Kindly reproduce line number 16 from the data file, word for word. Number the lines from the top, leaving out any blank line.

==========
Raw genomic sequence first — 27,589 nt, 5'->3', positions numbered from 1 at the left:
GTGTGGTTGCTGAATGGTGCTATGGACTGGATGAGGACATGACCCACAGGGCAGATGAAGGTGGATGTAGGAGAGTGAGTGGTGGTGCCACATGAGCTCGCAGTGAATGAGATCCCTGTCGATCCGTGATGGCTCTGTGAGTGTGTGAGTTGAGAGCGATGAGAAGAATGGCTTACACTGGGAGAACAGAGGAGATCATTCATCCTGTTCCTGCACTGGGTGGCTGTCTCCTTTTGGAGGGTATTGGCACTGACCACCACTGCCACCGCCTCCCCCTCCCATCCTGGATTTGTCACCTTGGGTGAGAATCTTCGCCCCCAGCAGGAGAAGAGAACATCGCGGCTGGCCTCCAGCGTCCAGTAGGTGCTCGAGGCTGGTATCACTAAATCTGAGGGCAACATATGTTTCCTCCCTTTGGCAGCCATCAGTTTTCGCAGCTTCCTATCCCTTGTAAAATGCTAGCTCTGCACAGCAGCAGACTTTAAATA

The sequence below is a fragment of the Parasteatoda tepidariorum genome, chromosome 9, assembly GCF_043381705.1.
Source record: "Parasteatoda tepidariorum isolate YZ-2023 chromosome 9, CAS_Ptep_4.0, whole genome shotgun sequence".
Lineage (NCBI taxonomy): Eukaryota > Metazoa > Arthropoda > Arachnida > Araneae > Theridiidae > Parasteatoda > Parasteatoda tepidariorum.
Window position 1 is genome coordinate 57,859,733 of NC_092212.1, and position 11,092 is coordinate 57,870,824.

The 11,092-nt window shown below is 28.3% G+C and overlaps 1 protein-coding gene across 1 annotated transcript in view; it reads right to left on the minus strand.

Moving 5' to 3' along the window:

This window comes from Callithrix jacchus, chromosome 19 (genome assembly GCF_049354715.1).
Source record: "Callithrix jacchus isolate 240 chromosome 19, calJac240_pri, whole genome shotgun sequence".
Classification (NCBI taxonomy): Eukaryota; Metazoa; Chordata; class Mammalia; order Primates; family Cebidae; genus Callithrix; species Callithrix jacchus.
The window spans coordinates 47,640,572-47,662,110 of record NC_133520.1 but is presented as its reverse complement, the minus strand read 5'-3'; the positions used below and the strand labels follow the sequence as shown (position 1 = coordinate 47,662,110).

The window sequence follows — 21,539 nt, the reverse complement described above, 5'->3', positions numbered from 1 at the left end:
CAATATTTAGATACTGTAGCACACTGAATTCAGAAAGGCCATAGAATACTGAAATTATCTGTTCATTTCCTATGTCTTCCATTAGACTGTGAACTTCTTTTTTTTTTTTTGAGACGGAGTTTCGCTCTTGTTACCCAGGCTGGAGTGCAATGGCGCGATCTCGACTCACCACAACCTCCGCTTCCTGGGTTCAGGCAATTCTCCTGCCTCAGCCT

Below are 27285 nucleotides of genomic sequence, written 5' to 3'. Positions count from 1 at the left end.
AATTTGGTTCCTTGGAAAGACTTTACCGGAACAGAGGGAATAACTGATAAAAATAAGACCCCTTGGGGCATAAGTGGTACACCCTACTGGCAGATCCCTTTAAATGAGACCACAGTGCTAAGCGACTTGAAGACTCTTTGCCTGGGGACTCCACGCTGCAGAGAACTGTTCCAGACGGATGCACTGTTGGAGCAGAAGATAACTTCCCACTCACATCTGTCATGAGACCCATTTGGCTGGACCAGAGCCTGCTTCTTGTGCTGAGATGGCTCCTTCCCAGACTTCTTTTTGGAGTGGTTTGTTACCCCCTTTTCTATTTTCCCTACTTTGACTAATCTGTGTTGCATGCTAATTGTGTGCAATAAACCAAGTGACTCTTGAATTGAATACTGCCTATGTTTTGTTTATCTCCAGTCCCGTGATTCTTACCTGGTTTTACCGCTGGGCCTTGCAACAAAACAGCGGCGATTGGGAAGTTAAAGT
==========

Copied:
AATTTGGTTCCTTGGAAAGACTTTACCGGAACAGAGGGAATAACTGATAAAAATAAGACCCCTTGGGGCATAAGTGGTACACCCTACTGGCAGATCCCTTTAAATGAGACCACAGTGCTAAGCGACTTGAAGACTCTTTGCCTGGGGACTCCACGCTGCAGAGAACTGTTCCAGACGGATGCACTGTTGGAGCAGAAGATAACTTCCCACTCACATCTGTCATGAGACCCATTTGGCTGGACCAGAGCCTGCTTCTTGTGCTGAGATGGCTCCTTCCCAGACTTCTTTTTGGAGTGGTTTGTTACCCCCTTTTCTATTTTCCCTACTTTGACTAATCTGTGTTGCATGCTAATTGTGTGCAATAAACCAAGTGACTCTTGAATTGAATACTGCCTATGTTTTGTTTATCTCCAGTCCCGTGATTCTTACCTGGTTTTACCGCTGGGCCTTGCAACAAAACAGCGGCGATTGGGAAGTTAAAGT